Blinded B.C. student says husband's death 'shocking'
Friends of Rumana Monzur say justice better served if Sumon had stood trial
The death of a Bangladeshi man accused of gouging out the eyes of a University of British Columbia student is shrouded in murky details as the victim, his former wife, begins acknowledging the pursuit of justice may be over.
Rumana Monzur was blinded in an attack when she visited her husband in their South Asian home in Dhaka last June. Hasan Sayeed Sumon died in prison Monday where he was being held on charges of her attempted murder.
The latest twist has been "shocking news to me," she told university officials on Tuesday.
"The last six months have been very difficult for me and this news has not made my situation any easier," Monzur said in a statement released by UBC.
"My focus continues to be on my recovery and taking care of my daughter and my family."
She declined to speak publicly on the development, saying she is "not comfortable given the lack of information."
Varying accounts about death
Media reports from Bangladesh present mixed accounts of how Sumon died.
The Daily Star, an English-language newspaper, said the man's body was found lying on a blanket in the bathroom of his prison cell. His cellmate had nothing to say about the circumstances.
A doctor who performed an autopsy did not identify any injury marks on the body, but did spot "marks of handcuffs on his wrists." A forensic laboratory will conduct further examination to ascertain the cause of death.
Online newspaper bdnews24.com said doctors' initial assessment showed Sumon died of heart failure. But a closer look also revealed rope marks on the wrists and reddish marks on both sides of the neck.
The New Nation newspaper reported the prison inspector saying that the man had been suffering mental instability when transferred to the prison two weeks ago.
In one report, the man's brother said it's hard to believe Sumon may have died by suicide, while another quotes a family member alleging there was a conspiracy and Sumon was murdered.
"I've been reading the stories, too. It's such speculation at this point," said UBC spokeswoman Heather Amos, who met with Monzur earlier Tuesday.
Several of Monzur's friends, who were caught off-guard by the situation, had contacted Amos, asking that she field media calls.
They were among hundreds of people who turned out to a rally in support of Monzur, and against domestic violence, last June at the Vancouver Art Gallery lawns.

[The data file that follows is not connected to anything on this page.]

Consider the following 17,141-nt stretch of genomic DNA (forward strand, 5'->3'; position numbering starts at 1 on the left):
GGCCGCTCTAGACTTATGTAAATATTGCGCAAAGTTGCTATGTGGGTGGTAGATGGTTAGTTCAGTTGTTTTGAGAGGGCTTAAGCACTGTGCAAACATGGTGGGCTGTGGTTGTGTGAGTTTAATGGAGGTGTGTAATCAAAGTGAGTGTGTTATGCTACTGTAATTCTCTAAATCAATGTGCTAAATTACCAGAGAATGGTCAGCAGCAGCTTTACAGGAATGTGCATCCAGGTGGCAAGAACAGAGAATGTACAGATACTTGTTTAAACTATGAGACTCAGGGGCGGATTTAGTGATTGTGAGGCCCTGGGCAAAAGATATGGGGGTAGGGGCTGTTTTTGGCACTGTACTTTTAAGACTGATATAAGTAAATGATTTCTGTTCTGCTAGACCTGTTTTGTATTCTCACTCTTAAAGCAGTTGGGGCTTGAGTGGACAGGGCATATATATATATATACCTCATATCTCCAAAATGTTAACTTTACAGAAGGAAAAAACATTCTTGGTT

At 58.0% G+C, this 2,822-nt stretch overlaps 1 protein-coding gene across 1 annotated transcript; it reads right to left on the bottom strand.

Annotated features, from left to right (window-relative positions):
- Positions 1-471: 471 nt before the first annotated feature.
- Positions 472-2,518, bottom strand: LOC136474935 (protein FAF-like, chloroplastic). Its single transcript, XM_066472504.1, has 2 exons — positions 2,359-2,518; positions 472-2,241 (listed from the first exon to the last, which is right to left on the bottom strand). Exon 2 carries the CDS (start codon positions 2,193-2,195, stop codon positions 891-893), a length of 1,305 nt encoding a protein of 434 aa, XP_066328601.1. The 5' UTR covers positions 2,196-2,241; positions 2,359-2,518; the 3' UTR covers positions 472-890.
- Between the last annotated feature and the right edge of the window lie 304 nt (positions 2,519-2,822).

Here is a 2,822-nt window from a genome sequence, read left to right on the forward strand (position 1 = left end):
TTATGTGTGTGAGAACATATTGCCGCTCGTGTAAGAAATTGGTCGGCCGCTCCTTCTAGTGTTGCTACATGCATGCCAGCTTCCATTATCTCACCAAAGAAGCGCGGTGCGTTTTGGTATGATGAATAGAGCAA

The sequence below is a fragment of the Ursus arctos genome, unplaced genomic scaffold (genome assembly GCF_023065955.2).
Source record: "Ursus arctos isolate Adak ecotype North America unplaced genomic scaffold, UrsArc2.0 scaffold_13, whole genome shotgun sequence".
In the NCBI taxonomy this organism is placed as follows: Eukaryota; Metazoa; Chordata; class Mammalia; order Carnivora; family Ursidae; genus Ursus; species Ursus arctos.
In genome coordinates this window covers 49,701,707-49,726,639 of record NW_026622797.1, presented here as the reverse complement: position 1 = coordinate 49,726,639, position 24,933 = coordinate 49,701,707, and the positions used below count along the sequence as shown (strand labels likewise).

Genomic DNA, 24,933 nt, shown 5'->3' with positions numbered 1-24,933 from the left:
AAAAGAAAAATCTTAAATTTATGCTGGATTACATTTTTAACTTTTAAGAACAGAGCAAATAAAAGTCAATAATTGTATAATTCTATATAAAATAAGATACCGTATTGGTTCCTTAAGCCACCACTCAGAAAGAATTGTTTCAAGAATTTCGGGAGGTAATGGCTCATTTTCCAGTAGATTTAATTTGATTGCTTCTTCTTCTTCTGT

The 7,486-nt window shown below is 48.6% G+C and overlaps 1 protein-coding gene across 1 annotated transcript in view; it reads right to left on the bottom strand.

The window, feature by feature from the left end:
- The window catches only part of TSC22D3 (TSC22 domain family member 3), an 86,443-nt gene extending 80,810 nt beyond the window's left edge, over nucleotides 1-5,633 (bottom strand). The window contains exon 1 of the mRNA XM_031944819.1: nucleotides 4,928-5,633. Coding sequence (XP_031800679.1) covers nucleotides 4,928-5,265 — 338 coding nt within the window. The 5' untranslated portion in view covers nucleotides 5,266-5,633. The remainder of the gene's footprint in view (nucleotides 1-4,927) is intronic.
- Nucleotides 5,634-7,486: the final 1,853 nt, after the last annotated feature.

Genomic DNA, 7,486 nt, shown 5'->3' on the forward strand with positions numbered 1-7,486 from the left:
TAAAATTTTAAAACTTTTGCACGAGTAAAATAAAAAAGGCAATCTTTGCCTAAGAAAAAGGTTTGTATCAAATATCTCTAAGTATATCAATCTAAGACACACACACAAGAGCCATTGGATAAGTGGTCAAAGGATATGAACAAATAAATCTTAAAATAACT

Supporters hoped for trial
Pany Aghili, who spoke at the rally, said Tuesday the sudden death was not an ideal outcome.
"It would have been a better scenario if the charges had been brought forward and he had been put on trial," said the executive director of Dixon Transition Society, a Burnaby, B.C.-based women's shelter.
"That would have been the best scenario as far as illuminating some light on the situation of violence against women."
She said the only silver-lining from Monzur's ordeal comes if the tragic case reminds the public women still need support towards speaking out and getting help. Whether such a death brings closure or leaves further emotional scars is different for every woman who has left an abusive situation, she said.
"I think what women seek is knowing that they are safe and knowing that they are going to be supported by the system," she said. "That when they leave an abusive relationship they know when they go out they don't have to look over their shoulder."
Doctors overseas and in Vancouver attempted surgery to restore Monzur's vision following the assault and her husband's subsequent arrest. She also suffered gaping wounds on her face and nose, which were gnawed during the attack.
There was overwhelming support for Monzur when the 33-year-old graduate student returned to Canada in July. She was joined by her young daughter, who witnessed the violence, and her parents.
Amos said Monzur is on leave for the semester as she continues her recovery, but she has nearly completed her master's thesis in political science. The woman formerly taught international relations at Dhaka University and is a Fulbright scholar.
Supporters have raised more than $86,000 to assist her recovery.